Avenue of the Volcanoes: Understanding Ecuador’s Age-old Symbiosis with Mother Nature’s Power
With an overwhelming amount of news pouring out regarding natural events throughout the world, the Andean region tends to sound like the victim of Mother Nature’s less-than-ideal “moods.” Earthquakes and exploding volcanoes tend to take the spotlight when it comes to these natural occurrences along the Avenue of the Volcanoes, and with good reason – nearly half of South America exists on or along the Andean Mountains.
But the reality of the situation, specifically here in Ecuador, is actually far less perilous than the media would have you believe. Granted, there are risks along the avenue of the volcanoes, but these are greatly outweighed by the natural beauty and splendour that the region offers.
In fact, the Andean region tends to pale in comparison to the nearly 10,000 earthquakes and 300-400 fires that California experiences. Add to that the abundance of hurricanes that the Caribbean experiences, and the numerous typhoons that Asia endures, and Ecuador actually seems pretty tame in comparison.
A Relatively Relaxed Coexistence with Natural Phenomena
Civilization seems to have draped itself zealously across the Andes and its surroundings. From the bottom of Chile all the way to the edges of northern Colombia, the Andes Mountains are a constantly looming sight that serve as the geological spine for civilization in the region. It’s a pattern that dates all the way back to the great empire of the Incas, an ancient indigenous civilization that was fixated on the sun and everything under it: from the mountains to the valleys, to the rivers and beyond. Their admiration and interest in these areas were augmented, too, by the fertility of these volcanic lands. For these cultures, living along this “risky” avenue of the volcanoes was something they were willing to accept as part of their close connection with the natural world.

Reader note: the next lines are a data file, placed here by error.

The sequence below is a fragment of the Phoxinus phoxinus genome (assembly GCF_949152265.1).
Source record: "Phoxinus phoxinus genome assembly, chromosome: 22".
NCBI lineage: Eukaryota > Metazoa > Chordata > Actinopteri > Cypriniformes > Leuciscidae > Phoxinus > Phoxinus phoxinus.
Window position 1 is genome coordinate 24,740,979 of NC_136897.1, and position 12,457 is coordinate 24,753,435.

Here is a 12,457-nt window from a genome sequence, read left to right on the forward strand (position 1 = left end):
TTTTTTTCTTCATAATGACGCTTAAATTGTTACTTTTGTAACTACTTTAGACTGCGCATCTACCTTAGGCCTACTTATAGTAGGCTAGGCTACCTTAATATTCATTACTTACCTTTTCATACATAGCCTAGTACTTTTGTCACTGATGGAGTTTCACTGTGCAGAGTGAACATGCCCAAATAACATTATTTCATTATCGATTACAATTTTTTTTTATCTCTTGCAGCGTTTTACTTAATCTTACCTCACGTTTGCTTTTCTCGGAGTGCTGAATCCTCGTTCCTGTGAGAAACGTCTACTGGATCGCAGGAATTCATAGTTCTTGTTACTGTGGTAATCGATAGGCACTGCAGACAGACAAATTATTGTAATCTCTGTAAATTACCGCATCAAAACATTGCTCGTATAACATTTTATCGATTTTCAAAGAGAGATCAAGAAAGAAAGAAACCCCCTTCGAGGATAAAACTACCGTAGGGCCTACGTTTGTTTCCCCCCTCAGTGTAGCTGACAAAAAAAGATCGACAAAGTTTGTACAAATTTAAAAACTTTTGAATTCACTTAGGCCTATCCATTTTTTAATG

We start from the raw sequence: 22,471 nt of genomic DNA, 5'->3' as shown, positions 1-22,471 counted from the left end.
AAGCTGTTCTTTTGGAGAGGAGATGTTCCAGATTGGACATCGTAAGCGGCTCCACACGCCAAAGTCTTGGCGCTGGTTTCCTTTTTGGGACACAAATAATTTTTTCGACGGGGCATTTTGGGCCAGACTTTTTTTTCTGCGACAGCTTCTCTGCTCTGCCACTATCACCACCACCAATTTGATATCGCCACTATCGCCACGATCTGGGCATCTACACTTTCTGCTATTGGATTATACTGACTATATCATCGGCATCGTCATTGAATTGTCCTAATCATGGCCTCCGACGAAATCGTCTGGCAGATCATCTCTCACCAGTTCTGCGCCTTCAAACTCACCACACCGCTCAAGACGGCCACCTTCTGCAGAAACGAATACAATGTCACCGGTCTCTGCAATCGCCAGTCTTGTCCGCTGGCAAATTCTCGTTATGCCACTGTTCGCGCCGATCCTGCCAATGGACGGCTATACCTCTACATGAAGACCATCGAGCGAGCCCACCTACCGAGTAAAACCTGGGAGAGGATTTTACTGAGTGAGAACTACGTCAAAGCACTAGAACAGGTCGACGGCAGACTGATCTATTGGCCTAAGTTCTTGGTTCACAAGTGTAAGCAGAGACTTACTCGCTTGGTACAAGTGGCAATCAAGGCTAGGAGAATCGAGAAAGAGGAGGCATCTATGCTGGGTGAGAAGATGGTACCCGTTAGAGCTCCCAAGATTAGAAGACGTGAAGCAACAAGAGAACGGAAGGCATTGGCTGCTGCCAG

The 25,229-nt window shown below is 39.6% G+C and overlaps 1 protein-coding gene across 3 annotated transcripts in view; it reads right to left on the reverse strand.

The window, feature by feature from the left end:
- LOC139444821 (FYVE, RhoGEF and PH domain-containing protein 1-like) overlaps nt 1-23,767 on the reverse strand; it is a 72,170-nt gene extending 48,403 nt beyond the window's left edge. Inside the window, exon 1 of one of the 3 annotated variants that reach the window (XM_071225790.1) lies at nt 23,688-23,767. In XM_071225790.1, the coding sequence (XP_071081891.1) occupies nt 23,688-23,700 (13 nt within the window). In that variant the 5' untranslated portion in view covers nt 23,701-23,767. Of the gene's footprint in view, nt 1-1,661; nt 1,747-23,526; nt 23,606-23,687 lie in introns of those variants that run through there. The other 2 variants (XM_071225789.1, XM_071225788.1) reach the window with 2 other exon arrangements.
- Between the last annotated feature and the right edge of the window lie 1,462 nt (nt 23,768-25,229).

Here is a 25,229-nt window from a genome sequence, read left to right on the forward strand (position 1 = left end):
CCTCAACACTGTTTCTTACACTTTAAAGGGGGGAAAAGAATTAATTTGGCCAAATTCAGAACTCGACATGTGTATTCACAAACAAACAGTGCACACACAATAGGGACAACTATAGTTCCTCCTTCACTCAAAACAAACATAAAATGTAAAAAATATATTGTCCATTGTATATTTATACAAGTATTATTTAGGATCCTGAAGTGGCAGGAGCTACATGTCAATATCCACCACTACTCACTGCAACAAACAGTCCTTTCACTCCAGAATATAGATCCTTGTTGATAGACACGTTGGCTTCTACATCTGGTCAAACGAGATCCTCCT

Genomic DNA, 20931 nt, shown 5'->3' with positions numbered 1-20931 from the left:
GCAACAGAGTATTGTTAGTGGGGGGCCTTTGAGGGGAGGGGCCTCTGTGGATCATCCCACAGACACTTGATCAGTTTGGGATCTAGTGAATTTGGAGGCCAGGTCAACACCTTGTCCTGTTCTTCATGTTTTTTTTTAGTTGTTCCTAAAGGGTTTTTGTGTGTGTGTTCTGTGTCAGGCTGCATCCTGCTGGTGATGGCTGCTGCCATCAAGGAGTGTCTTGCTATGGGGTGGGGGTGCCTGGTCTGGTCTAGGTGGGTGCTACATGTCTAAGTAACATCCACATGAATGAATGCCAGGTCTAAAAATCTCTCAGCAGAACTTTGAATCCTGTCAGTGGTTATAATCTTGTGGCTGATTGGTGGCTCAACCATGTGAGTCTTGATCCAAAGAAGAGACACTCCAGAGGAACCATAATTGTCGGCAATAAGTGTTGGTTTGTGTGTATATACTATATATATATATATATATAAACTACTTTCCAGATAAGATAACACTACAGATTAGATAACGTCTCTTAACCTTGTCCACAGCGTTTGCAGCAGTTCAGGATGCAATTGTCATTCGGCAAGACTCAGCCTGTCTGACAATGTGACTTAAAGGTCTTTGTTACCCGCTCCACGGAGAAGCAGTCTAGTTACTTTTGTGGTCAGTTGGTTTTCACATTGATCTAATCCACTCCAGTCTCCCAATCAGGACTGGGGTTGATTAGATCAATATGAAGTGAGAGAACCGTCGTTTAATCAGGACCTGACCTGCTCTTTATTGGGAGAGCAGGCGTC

A Silver Lining Around a Ring of Fire
The optimists might call it destiny, others might call it an unfortunate state of affairs, but one thing holds true – the Ring of Fire governs the region’s geological phenomena. Any territory or island that finds itself along its rim is exposed to various natural risks; specifically, they’re all at the whim of gigantic, shuffling tectonics plates, known in geological terms as subduction, in which one plate tends to move under another forcing one or another plate to sink into the mantle. The subduction process that occurs along the Ring of Fire leads to recurring seismic activity as well as occasional volcanic activity along its circumference.
But this is something Ecuadorians have come to accept as the price they pay for the majestic beauty of the country’s spectacular mountain ranges, jaw-dropping valleys and the luscious scenery that dominates the land. The snow-capped volcanoes that serve as beacons to orient the population both spatially and spiritually, are just the icing on this geographical cake. Some of these ice-covered behemoths are active but many are dormant. And in the Galapagos, most of the islands stem from volcanic formation, although today, most of them are inactive.